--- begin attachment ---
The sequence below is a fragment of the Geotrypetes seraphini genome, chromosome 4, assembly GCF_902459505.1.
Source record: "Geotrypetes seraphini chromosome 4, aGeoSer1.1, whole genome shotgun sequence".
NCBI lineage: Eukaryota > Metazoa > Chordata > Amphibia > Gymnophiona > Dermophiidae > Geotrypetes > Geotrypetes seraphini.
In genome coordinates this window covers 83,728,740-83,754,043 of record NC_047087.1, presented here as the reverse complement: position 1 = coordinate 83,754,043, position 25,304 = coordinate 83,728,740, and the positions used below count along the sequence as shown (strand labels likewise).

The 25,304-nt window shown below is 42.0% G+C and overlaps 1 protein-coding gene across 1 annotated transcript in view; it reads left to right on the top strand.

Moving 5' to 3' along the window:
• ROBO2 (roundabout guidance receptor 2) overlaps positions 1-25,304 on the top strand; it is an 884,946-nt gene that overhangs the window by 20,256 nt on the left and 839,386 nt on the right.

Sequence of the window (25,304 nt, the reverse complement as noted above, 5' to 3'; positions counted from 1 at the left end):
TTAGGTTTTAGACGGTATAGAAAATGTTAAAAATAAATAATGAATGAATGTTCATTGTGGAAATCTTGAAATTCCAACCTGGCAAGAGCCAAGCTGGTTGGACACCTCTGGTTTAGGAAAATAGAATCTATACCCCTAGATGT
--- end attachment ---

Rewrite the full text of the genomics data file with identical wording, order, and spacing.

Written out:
The sequence below is a fragment of the Geotrypetes seraphini genome, chromosome 4, assembly GCF_902459505.1.
Source record: "Geotrypetes seraphini chromosome 4, aGeoSer1.1, whole genome shotgun sequence".
NCBI lineage: Eukaryota > Metazoa > Chordata > Amphibia > Gymnophiona > Dermophiidae > Geotrypetes > Geotrypetes seraphini.
In genome coordinates this window covers 83,728,740-83,754,043 of record NC_047087.1, presented here as the reverse complement: position 1 = coordinate 83,754,043, position 25,304 = coordinate 83,728,740, and the positions used below count along the sequence as shown (strand labels likewise).

The 25,304-nt window shown below is 42.0% G+C and overlaps 1 protein-coding gene across 1 annotated transcript in view; it reads left to right on the top strand.

Moving 5' to 3' along the window:
• ROBO2 (roundabout guidance receptor 2) overlaps positions 1-25,304 on the top strand; it is an 884,946-nt gene that overhangs the window by 20,256 nt on the left and 839,386 nt on the right.

Sequence of the window (25,304 nt, the reverse complement as noted above, 5' to 3'; positions counted from 1 at the left end):
TTAGGTTTTAGACGGTATAGAAAATGTTAAAAATAAATAATGAATGAATGTTCATTGTGGAAATCTTGAAATTCCAACCTGGCAAGAGCCAAGCTGGTTGGACACCTCTGGTTTAGGAAAATAGAATCTATACCCCTAGATGT